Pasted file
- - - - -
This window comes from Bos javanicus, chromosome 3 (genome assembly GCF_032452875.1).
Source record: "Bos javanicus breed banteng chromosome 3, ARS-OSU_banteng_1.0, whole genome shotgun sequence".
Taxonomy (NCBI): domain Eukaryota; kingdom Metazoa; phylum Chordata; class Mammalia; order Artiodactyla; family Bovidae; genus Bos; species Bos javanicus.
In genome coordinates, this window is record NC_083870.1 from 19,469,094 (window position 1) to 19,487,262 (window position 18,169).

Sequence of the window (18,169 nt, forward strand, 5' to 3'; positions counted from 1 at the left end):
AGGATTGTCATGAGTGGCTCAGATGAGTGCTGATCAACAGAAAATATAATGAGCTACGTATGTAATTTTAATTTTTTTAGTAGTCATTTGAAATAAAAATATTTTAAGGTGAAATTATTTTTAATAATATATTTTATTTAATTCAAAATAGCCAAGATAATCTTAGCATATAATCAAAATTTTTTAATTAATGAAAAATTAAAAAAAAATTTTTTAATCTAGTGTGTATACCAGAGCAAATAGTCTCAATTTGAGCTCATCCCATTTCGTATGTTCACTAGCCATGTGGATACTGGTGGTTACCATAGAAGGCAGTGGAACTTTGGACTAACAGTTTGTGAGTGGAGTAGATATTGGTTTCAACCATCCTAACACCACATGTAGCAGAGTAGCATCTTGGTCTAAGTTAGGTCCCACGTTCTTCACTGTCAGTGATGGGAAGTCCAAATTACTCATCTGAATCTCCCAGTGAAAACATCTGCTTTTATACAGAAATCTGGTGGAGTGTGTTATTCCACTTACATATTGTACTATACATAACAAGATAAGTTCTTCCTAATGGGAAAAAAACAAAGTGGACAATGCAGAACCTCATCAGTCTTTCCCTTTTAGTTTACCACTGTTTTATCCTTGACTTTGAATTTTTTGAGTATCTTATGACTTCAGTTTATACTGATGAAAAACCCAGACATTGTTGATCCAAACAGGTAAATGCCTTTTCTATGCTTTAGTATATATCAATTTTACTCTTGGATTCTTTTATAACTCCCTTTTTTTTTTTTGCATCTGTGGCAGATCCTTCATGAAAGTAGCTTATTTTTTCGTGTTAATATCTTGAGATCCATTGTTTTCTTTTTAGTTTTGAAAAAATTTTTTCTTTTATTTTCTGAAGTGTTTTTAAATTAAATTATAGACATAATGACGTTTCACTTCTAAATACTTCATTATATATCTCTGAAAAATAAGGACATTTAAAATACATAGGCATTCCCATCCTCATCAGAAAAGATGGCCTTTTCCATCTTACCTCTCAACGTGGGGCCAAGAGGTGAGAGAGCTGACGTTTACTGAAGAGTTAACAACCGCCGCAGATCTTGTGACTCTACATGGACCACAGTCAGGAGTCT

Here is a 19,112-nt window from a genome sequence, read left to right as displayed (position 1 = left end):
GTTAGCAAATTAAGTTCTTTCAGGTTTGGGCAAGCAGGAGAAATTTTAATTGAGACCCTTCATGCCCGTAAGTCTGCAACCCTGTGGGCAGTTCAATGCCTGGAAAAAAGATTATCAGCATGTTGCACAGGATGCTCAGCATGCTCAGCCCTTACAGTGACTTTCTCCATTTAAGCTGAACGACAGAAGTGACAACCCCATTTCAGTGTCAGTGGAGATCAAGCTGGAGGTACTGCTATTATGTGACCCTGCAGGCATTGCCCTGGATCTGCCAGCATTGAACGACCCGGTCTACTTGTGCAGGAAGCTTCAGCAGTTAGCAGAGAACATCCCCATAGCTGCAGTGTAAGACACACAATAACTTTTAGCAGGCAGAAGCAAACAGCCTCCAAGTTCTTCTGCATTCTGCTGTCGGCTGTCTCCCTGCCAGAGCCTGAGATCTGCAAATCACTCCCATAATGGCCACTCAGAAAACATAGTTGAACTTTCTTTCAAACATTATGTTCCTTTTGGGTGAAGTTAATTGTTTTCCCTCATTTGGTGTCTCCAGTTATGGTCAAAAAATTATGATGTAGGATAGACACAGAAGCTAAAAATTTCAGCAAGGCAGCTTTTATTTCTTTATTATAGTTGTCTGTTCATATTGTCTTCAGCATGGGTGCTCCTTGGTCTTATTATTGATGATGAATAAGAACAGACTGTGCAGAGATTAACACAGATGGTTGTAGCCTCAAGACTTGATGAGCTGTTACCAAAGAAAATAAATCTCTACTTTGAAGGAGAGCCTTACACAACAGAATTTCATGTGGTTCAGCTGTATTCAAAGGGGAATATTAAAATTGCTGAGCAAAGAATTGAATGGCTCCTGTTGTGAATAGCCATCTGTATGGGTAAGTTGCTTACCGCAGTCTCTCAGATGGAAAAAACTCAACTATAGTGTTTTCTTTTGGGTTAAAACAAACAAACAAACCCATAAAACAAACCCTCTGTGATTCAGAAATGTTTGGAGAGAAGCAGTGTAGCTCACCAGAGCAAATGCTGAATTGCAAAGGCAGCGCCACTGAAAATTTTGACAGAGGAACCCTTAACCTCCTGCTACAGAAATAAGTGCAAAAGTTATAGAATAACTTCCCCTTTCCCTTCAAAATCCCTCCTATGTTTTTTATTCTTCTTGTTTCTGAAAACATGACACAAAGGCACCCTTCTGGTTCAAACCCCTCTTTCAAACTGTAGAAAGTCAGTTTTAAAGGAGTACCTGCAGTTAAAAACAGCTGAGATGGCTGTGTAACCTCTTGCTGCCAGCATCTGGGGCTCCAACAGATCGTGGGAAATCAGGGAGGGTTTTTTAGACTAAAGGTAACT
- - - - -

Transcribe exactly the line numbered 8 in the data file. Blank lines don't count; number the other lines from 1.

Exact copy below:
GTTAGCAAATTAAGTTCTTTCAGGTTTGGGCAAGCAGGAGAAATTTTAATTGAGACCCTTCATGCCCGTAAGTCTGCAACCCTGTGGGCAGTTCAATGCCTGGAAAAAAGATTATCAGCATGTTGCACAGGATGCTCAGCATGCTCAGCCCTTACAGTGACTTTCTCCATTTAAGCTGAACGACAGAAGTGACAACCCCATTTCAGTGTCAGTGGAGATCAAGCTGGAGGTACTGCTATTATGTGACCCTGCAGGCATTGCCCTGGATCTGCCAGCATTGAACGACCCGGTCTACTTGTGCAGGAAGCTTCAGCAGTTAGCAGAGAACATCCCCATAGCTGCAGTGTAAGACACACAATAACTTTTAGCAGGCAGAAGCAAACAGCCTCCAAGTTCTTCTGCATTCTGCTGTCGGCTGTCTCCCTGCCAGAGCCTGAGATCTGCAAATCACTCCCATAATGGCCACTCAGAAAACATAGTTGAACTTTCTTTCAAACATTATGTTCCTTTTGGGTGAAGTTAATTGTTTTCCCTCATTTGGTGTCTCCAGTTATGGTCAAAAAATTATGATGTAGGATAGACACAGAAGCTAAAAATTTCAGCAAGGCAGCTTTTATTTCTTTATTATAGTTGTCTGTTCATATTGTCTTCAGCATGGGTGCTCCTTGGTCTTATTATTGATGATGAATAAGAACAGACTGTGCAGAGATTAACACAGATGGTTGTAGCCTCAAGACTTGATGAGCTGTTACCAAAGAAAATAAATCTCTACTTTGAAGGAGAGCCTTACACAACAGAATTTCATGTGGTTCAGCTGTATTCAAAGGGGAATATTAAAATTGCTGAGCAAAGAATTGAATGGCTCCTGTTGTGAATAGCCATCTGTATGGGTAAGTTGCTTACCGCAGTCTCTCAGATGGAAAAAACTCAACTATAGTGTTTTCTTTTGGGTTAAAACAAACAAACAAACCCATAAAACAAACCCTCTGTGATTCAGAAATGTTTGGAGAGAAGCAGTGTAGCTCACCAGAGCAAATGCTGAATTGCAAAGGCAGCGCCACTGAAAATTTTGACAGAGGAACCCTTAACCTCCTGCTACAGAAATAAGTGCAAAAGTTATAGAATAACTTCCCCTTTCCCTTCAAAATCCCTCCTATGTTTTTTATTCTTCTTGTTTCTGAAAACATGACACAAAGGCACCCTTCTGGTTCAAACCCCTCTTTCAAACTGTAGAAAGTCAGTTTTAAAGGAGTACCTGCAGTTAAAAACAGCTGAGATGGCTGTGTAACCTCTTGCTGCCAGCATCTGGGGCTCCAACAGATCGTGGGAAATCAGGGAGGGTTTTTTAGACTAAAGGTAACT